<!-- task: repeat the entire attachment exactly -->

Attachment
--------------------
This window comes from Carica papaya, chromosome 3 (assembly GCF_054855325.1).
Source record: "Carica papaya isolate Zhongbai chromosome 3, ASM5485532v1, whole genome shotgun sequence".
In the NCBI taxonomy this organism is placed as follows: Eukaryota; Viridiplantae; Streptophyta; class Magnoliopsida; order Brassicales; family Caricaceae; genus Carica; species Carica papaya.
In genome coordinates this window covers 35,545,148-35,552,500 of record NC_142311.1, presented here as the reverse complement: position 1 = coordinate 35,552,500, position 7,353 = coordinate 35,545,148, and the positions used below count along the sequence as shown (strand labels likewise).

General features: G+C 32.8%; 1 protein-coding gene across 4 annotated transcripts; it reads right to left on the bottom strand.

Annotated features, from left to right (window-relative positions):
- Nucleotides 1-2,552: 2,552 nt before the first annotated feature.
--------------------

This window comes from Carica papaya, chromosome 3 (assembly GCF_054855325.1).
Source record: "Carica papaya isolate Zhongbai chromosome 3, ASM5485532v1, whole genome shotgun sequence".
In the NCBI taxonomy this organism is placed as follows: Eukaryota; Viridiplantae; Streptophyta; class Magnoliopsida; order Brassicales; family Caricaceae; genus Carica; species Carica papaya.
In genome coordinates this window covers 35,545,148-35,552,500 of record NC_142311.1, presented here as the reverse complement: position 1 = coordinate 35,552,500, position 7,353 = coordinate 35,545,148, and the positions used below count along the sequence as shown (strand labels likewise).

General features: G+C 32.8%; 1 protein-coding gene across 4 annotated transcripts; it reads right to left on the bottom strand.

Annotated features, from left to right (window-relative positions):
- Nucleotides 1-2,552: 2,552 nt before the first annotated feature.